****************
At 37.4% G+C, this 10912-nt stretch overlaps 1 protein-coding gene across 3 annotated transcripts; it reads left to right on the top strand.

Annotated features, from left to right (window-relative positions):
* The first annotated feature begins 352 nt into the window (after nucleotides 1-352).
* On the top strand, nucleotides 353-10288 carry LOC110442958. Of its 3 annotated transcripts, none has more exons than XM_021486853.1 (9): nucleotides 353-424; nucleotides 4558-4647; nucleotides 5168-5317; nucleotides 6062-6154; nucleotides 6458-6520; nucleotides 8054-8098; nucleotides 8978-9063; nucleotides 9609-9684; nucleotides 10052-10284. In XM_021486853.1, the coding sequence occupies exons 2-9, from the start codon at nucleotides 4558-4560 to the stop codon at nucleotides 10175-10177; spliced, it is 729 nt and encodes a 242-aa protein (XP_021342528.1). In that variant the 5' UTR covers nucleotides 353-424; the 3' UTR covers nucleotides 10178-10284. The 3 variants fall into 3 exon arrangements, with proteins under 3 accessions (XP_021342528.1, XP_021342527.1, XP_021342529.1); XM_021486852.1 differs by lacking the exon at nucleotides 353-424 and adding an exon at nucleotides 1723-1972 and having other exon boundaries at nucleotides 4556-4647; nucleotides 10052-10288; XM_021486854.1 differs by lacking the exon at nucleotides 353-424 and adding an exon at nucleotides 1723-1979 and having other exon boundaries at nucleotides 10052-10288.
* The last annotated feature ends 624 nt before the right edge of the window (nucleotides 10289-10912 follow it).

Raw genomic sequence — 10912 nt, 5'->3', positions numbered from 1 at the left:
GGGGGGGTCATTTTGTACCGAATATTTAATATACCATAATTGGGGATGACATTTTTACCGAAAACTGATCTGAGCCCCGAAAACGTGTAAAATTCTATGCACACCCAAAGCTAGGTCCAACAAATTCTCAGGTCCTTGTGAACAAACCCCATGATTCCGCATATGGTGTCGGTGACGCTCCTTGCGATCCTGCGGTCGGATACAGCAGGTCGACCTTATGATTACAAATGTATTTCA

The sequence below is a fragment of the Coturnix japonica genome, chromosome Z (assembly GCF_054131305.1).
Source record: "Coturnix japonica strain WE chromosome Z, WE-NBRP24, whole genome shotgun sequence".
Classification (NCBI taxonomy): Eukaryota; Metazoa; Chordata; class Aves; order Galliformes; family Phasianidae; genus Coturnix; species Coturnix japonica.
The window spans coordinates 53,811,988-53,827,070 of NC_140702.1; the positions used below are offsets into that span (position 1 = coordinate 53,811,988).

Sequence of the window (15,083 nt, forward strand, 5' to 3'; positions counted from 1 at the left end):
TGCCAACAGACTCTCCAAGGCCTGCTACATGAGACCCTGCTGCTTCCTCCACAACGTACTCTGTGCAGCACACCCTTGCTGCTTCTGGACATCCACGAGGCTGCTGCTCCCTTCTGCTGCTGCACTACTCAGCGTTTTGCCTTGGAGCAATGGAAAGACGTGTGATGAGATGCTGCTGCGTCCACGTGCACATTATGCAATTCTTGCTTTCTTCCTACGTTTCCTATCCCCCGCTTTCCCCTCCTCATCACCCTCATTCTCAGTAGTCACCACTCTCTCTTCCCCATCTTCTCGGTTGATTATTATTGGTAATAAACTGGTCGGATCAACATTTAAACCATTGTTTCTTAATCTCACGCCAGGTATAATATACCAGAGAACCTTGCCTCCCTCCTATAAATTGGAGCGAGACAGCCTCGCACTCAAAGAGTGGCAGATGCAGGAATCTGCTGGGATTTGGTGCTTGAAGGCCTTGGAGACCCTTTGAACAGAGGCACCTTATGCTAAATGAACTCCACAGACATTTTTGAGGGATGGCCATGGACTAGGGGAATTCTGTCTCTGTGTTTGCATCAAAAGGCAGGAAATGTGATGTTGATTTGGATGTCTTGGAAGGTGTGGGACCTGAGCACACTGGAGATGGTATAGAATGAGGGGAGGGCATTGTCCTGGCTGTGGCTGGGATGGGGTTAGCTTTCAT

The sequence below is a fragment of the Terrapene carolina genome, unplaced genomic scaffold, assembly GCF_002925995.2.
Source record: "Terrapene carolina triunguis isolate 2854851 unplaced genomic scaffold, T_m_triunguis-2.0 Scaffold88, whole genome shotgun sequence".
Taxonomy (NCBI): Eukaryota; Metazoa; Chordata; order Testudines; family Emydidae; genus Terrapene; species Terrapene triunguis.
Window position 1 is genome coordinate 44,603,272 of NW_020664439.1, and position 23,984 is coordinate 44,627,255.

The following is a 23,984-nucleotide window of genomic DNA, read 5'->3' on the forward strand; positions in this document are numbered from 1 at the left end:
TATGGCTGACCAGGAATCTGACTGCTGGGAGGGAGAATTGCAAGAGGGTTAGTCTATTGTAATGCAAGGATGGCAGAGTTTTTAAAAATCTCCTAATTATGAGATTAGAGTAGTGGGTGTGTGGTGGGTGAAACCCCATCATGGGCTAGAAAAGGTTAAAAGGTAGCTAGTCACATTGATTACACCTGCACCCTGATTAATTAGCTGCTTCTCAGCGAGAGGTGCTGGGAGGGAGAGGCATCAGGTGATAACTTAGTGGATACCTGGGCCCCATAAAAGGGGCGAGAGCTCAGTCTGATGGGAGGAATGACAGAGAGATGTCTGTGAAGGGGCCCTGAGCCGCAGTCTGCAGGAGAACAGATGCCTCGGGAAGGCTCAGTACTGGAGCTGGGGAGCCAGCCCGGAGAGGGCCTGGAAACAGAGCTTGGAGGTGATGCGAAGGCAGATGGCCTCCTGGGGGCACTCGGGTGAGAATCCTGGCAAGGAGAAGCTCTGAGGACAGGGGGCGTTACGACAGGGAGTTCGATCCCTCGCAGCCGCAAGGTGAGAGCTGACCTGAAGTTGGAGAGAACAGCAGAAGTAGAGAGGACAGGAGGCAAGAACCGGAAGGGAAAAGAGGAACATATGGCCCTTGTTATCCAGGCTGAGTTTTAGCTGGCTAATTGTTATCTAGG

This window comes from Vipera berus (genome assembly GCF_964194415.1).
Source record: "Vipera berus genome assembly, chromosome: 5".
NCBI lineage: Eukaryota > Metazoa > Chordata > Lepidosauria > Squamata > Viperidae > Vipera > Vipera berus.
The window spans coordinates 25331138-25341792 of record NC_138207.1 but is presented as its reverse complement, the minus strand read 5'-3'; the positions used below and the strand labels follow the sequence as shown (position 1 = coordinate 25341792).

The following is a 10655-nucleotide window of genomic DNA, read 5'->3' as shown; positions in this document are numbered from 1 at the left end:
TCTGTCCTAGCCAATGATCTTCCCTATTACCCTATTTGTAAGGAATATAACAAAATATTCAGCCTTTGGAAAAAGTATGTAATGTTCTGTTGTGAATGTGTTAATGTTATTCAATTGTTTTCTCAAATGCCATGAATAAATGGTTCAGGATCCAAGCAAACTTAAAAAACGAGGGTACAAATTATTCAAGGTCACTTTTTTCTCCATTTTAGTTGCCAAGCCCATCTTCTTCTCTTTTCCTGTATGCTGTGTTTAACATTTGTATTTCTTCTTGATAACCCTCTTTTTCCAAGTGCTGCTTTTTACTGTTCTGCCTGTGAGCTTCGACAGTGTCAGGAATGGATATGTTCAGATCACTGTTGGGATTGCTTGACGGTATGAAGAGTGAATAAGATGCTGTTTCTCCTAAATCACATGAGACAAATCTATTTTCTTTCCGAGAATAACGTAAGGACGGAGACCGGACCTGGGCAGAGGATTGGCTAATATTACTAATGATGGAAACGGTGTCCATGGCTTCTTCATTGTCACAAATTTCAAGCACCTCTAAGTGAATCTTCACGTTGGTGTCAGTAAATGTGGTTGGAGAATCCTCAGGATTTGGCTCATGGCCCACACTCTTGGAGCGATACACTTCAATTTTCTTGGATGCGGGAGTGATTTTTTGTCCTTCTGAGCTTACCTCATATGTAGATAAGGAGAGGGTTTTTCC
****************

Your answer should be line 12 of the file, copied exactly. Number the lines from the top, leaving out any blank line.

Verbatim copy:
Sequence of the window (15,083 nt, forward strand, 5' to 3'; positions counted from 1 at the left end):